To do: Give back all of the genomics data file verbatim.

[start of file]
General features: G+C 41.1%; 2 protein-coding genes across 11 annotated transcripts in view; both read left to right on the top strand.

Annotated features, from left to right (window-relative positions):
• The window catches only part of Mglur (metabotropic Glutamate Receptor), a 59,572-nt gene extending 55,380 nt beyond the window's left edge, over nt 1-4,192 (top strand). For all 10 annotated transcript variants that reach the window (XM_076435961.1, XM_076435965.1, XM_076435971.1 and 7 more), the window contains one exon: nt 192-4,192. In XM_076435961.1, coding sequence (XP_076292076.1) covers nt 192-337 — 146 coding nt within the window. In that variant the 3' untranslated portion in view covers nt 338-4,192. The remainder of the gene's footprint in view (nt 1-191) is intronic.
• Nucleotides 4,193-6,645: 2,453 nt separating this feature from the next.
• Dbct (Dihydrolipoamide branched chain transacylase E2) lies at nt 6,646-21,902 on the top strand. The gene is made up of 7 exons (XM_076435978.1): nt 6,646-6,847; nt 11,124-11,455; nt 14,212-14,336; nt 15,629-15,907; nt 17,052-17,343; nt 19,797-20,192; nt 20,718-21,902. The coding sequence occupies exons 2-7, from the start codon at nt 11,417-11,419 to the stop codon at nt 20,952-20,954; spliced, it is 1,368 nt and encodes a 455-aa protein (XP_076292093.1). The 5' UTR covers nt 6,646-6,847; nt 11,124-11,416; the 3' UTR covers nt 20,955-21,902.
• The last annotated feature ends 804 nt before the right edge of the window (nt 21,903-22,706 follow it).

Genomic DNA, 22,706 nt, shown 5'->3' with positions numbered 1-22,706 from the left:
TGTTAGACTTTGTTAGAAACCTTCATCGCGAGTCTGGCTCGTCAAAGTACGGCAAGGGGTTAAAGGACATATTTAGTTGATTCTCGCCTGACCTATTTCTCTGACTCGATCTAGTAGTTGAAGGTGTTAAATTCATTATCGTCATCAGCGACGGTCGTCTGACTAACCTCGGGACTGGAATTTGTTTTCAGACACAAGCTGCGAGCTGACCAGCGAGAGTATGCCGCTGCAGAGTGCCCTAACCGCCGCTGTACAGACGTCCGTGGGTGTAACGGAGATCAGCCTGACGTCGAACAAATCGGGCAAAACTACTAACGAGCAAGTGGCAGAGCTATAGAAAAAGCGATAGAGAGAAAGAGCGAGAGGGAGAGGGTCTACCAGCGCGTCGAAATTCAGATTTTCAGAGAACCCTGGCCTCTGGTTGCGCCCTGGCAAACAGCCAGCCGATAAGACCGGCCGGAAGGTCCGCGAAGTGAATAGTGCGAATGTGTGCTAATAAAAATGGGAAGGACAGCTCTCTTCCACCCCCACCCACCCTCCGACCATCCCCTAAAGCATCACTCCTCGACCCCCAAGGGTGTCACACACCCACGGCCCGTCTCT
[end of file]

General features: G+C 41.1%; 2 protein-coding genes across 11 annotated transcripts in view; both read left to right on the top strand.

Annotated features, from left to right (window-relative positions):
• The window catches only part of Mglur (metabotropic Glutamate Receptor), a 59,572-nt gene extending 55,380 nt beyond the window's left edge, over nt 1-4,192 (top strand). For all 10 annotated transcript variants that reach the window (XM_076435961.1, XM_076435965.1, XM_076435971.1 and 7 more), the window contains one exon: nt 192-4,192. In XM_076435961.1, coding sequence (XP_076292076.1) covers nt 192-337 — 146 coding nt within the window. In that variant the 3' untranslated portion in view covers nt 338-4,192. The remainder of the gene's footprint in view (nt 1-191) is intronic.
• Nucleotides 4,193-6,645: 2,453 nt separating this feature from the next.
• Dbct (Dihydrolipoamide branched chain transacylase E2) lies at nt 6,646-21,902 on the top strand. The gene is made up of 7 exons (XM_076435978.1): nt 6,646-6,847; nt 11,124-11,455; nt 14,212-14,336; nt 15,629-15,907; nt 17,052-17,343; nt 19,797-20,192; nt 20,718-21,902. The coding sequence occupies exons 2-7, from the start codon at nt 11,417-11,419 to the stop codon at nt 20,952-20,954; spliced, it is 1,368 nt and encodes a 455-aa protein (XP_076292093.1). The 5' UTR covers nt 6,646-6,847; nt 11,124-11,416; the 3' UTR covers nt 20,955-21,902.
• The last annotated feature ends 804 nt before the right edge of the window (nt 21,903-22,706 follow it).

Genomic DNA, 22,706 nt, shown 5'->3' with positions numbered 1-22,706 from the left:
TGTTAGACTTTGTTAGAAACCTTCATCGCGAGTCTGGCTCGTCAAAGTACGGCAAGGGGTTAAAGGACATATTTAGTTGATTCTCGCCTGACCTATTTCTCTGACTCGATCTAGTAGTTGAAGGTGTTAAATTCATTATCGTCATCAGCGACGGTCGTCTGACTAACCTCGGGACTGGAATTTGTTTTCAGACACAAGCTGCGAGCTGACCAGCGAGAGTATGCCGCTGCAGAGTGCCCTAACCGCCGCTGTACAGACGTCCGTGGGTGTAACGGAGATCAGCCTGACGTCGAACAAATCGGGCAAAACTACTAACGAGCAAGTGGCAGAGCTATAGAAAAAGCGATAGAGAGAAAGAGCGAGAGGGAGAGGGTCTACCAGCGCGTCGAAATTCAGATTTTCAGAGAACCCTGGCCTCTGGTTGCGCCCTGGCAAACAGCCAGCCGATAAGACCGGCCGGAAGGTCCGCGAAGTGAATAGTGCGAATGTGTGCTAATAAAAATGGGAAGGACAGCTCTCTTCCACCCCCACCCACCCTCCGACCATCCCCTAAAGCATCACTCCTCGACCCCCAAGGGTGTCACACACCCACGGCCCGTCTCT